· In response to a Member’s concern that delays in the implementation of universal Credit for some council tenants could be attributed to Council mistakes, the Executive Member for Housing indicated that he was not aware of any such incidents, however advised that such cases if brought to the attention of Members should be referred to him and he will ensure it is speedily resolved.
That the progress to the end of quarter 2 against key performance indicators be noted.
The Committee received a presentation on Gas Management by Anne Bagland, the Head of Investment Finance and Safety which covered gas repairs and servicing process, the current challenges and future plans for the Service.
The following main points were noted in the presentation and in the discussion:
The council has a combined in house/subcontractor
gas repairs service in the North of the borough and a
gas contractor operating in the south of the
· Across the borough, repairs classified as urgent are completed within 24 hrs. At present the gas team has 12 operatives and 3 apprentices and the total revenue budget is £3.8 million.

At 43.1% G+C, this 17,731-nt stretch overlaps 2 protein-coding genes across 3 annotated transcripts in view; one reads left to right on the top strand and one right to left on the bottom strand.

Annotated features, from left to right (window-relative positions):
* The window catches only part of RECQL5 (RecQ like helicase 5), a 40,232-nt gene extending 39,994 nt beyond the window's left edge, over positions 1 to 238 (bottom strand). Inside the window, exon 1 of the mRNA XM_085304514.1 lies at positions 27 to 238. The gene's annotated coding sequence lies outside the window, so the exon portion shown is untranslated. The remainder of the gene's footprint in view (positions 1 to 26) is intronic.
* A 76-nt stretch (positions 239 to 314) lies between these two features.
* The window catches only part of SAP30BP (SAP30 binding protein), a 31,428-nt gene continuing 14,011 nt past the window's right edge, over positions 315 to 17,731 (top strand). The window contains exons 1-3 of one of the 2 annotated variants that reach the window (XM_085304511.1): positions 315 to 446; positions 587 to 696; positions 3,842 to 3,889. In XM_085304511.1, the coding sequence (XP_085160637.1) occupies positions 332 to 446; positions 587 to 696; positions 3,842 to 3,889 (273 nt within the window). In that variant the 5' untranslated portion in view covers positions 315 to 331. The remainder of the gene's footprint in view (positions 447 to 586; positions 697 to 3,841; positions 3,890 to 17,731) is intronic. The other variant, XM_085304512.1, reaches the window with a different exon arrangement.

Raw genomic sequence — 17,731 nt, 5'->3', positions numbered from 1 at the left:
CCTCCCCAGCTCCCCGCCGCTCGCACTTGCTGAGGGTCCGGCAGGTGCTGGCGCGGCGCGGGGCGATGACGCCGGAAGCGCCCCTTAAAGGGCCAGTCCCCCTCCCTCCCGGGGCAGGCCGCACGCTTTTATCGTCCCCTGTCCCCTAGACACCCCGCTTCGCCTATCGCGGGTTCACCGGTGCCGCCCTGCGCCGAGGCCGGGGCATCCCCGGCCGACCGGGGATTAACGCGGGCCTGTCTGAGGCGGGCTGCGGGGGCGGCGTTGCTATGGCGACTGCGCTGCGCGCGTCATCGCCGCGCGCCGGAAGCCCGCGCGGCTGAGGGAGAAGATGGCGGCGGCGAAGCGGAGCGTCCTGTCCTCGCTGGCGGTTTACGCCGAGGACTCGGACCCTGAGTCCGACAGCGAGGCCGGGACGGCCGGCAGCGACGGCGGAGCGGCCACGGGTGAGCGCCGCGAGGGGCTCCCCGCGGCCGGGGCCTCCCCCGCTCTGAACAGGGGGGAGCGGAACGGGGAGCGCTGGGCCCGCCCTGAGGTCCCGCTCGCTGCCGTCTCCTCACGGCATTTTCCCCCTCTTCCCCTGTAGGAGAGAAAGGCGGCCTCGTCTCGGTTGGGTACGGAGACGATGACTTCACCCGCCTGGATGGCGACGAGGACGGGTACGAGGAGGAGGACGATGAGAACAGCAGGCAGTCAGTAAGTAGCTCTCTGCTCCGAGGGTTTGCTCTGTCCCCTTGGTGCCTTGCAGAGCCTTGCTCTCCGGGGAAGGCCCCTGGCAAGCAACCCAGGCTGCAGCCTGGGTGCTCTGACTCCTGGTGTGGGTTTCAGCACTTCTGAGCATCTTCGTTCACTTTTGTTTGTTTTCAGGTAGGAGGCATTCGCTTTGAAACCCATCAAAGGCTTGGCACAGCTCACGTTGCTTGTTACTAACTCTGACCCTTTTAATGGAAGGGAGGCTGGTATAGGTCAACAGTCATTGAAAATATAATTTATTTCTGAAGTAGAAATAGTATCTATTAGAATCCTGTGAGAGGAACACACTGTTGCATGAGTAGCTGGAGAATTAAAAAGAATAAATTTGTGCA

· Islington carries out its annual gas safety checks for all it’s properties and the whole process commences 8 weeks before the property is deemed as non-compliant. Letters are sent out informing residents of gas servicing checks, with details to make arrangements to access the dwelling.
· In response to concerns regarding gas safety check appointments for residents and a suggestion of being flexible, members were advised that there is presently no demand for a service to be provided beyond the normal core hours and there is an issue of cost which the Service would need to consider. There are plans to introduce an ‘MOT’ style servicing which aims to profile servicing over the summer months. A longer term objective is to utilise OneServe - online servicing system which will allow residents to book and amend bookings, thereby addressing concerns regarding booking appointments.